The cost of freedom. The totality of it is almost too vast to fully comprehend. The red, white and blue has been a shining beacon of liberty, strength and justice for nearly 250 years, with its men and women in uniform dispatched both publicly and quietly around the globe to ensure the continuance of peace, steady the tides of turmoil, compassionately aid those in need and unwaveringly defend the voiceless. It’s those individuals who are left to grapple with the mental weight of what they’ve experienced long after the battle is over.
Patrick Benson, a Non-Commissioned Officer (NCO) in the United States Army, has seen combat during multiple deployments and faced the ensuing demons. It was the horse that stood beside him, healed him and awakened his spirit after the darkness. That journey spurred him to create War Horses for Veterans, which has grown since 2014 to serve veterans, first responders and active-duty special forces soldiers at its idyllic farm in Stilwell, Kansas. There, the program’s herd of carefully bred and expertly-trained performance horses takes center stage, acting as catalysts for change for the riders atop them.
Benson, who serves as organization director, is the first to credit the horses and his team, but really, it’s his big thinking and drive that have transformed War Horses for Veterans into the top-tier program that it is. “These are soldiers,” says Benson. “They’re wired differently, and they’ll take anything we throw at them and tackle it. Put them on a horse, and they laser focus. They take direction and immediately apply it, adapt on the fly and do it all with no fear. Most of the service members coming through the program have very little to no riding experience, and aside from the mental work we do using the horses, we have them riding with incredible progress in just a few days.”
PHOTOS BY ELIZABETH HAY PHOTOGRAPHY
Jake Draper, a retired member of the U.S. Army Special Forces, trains with Chris Dawson in Texas.
Isaac Smith, an active member of the United States Special Forces competes in The War Horse Challenge alongside six of his fellow veterans.
“These guys thrive in this kind of environment. Give them a big goal, add challenge and speed, and you’re speaking their language.”
— Patrick Bensen, War Horses for Veterans Co-Founder
After observing this accelerated learning pattern over the years, Benson had a simple idea of hand-selecting a small group of mostly special forces riders who had been through the War Horses program and inviting them to pair with top trainers to compete in their own class at a major horse show. He dubbed it The War Horse Challenge and zeroed in on the reined cow horse world almost immediately due to the high-speed, high-adrenaline nature of the fence work and because of the familial atmosphere the trainers and competitors share in that realm. “These guys thrive in this kind of environment. Give them a big goal, add challenge and speed, and you’re speaking their language,” says Benson of the special forces soldiers.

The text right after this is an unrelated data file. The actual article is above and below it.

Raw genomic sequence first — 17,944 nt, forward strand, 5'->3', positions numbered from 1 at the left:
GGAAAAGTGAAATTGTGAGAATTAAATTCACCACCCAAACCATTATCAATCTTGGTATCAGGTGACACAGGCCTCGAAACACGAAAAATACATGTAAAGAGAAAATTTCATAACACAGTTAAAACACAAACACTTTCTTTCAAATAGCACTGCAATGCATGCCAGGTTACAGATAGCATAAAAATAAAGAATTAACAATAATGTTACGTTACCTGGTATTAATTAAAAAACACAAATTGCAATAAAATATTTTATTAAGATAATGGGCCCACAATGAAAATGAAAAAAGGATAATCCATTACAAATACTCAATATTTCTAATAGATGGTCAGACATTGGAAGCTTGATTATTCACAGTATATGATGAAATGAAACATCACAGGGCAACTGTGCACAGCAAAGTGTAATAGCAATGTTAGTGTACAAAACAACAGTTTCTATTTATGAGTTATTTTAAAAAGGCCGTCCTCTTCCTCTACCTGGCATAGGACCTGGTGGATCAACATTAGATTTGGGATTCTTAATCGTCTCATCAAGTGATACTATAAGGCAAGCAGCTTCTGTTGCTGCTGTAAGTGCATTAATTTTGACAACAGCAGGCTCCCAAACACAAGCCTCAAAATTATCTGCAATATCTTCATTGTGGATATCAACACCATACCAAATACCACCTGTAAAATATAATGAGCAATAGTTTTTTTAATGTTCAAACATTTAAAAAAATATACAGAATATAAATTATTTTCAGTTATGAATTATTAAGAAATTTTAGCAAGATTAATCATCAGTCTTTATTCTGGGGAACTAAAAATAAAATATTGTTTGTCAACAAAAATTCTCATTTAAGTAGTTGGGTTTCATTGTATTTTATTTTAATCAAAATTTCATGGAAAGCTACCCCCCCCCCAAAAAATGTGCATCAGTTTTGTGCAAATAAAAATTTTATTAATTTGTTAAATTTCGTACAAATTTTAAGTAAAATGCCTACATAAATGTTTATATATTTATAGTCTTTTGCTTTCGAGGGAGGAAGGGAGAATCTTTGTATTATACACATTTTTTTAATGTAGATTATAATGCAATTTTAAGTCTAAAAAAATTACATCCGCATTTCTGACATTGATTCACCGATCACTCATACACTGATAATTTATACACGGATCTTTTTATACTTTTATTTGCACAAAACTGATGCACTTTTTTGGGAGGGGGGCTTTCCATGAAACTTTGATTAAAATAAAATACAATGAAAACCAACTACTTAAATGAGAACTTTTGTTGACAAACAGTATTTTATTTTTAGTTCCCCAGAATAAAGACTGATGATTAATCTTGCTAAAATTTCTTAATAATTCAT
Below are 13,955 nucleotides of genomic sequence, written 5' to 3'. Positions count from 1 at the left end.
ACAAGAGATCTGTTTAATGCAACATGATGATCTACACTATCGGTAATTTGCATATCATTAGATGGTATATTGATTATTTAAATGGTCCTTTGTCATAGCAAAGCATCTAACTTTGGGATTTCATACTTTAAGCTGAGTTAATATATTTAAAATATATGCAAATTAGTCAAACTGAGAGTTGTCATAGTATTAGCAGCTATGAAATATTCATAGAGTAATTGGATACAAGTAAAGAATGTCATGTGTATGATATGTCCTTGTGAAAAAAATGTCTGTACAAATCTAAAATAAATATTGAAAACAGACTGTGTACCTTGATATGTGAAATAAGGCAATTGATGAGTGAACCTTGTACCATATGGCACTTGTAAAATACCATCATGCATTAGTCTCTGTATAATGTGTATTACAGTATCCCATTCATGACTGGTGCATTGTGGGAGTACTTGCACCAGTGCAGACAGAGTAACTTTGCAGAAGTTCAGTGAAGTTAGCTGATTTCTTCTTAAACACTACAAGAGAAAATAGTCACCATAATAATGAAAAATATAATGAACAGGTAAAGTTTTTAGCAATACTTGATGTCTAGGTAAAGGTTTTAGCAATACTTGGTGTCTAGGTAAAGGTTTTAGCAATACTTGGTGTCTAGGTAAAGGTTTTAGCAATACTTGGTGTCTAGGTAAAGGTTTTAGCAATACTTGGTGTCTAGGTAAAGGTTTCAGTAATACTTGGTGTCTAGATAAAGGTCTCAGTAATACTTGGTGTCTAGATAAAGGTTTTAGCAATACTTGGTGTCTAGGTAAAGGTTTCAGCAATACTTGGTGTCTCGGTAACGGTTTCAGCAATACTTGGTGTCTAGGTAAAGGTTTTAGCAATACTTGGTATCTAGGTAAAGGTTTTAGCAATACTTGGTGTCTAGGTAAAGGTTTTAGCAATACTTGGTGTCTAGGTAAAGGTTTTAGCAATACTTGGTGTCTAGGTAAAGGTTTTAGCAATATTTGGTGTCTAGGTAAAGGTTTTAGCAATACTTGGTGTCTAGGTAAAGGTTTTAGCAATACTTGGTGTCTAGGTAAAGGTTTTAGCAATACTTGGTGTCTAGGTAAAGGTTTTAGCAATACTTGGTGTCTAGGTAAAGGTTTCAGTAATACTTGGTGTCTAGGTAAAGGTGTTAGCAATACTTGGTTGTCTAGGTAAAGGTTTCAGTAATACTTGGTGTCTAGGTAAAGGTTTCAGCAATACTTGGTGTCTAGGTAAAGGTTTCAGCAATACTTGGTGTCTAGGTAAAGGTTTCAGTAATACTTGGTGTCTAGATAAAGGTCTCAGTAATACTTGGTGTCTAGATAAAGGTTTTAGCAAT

Fueling his interest in the cow horse was also a newfound friendship with the husband-and-wife duo behind Dawson Performance Horses of Perrin, Texas — Million Dollar Riders, Chris and Sarah Dawson. Chris introduced Benson to Taylor Gillespie, a fellow cow horse trainer. Gillespie wasn’t chosen simply because of his prowess on horseback but because he’s a veteran himself who served as an Army Captain, commanding an infantry platoon in Afghanistan. Things built further, as Gillespie called good friend Tanna Dilday of Dilday Ranch, whose husband, Russell, is a three-time National Reined Cow Horse Association (NRCHA) World’s Greatest Horseman. Gillespie had committed to visiting the War Horses farm in November of 2022 to coach a group of special forces participants. Since Dawson had a prior commitment, it was Gillespie and Dilday who pointed their rig toward Kansas. Upon their first taste of the War Horses program, they were hooked. They dove in with the special forces riders, hearing their stories, sitting in on their group discussions and quickly learning that, at their core, they were more similar than different. “I’ve worn both hats here,” says Gillespie of his experience. “I’m there in Kansas with my fellow veterans — who are some of my heroes — and I’m sitting back on my horse just thinking, ‘If there are any two groups of people in the world that can be together for 10 minutes and just click like old friends, it’s cowboys and soldiers.”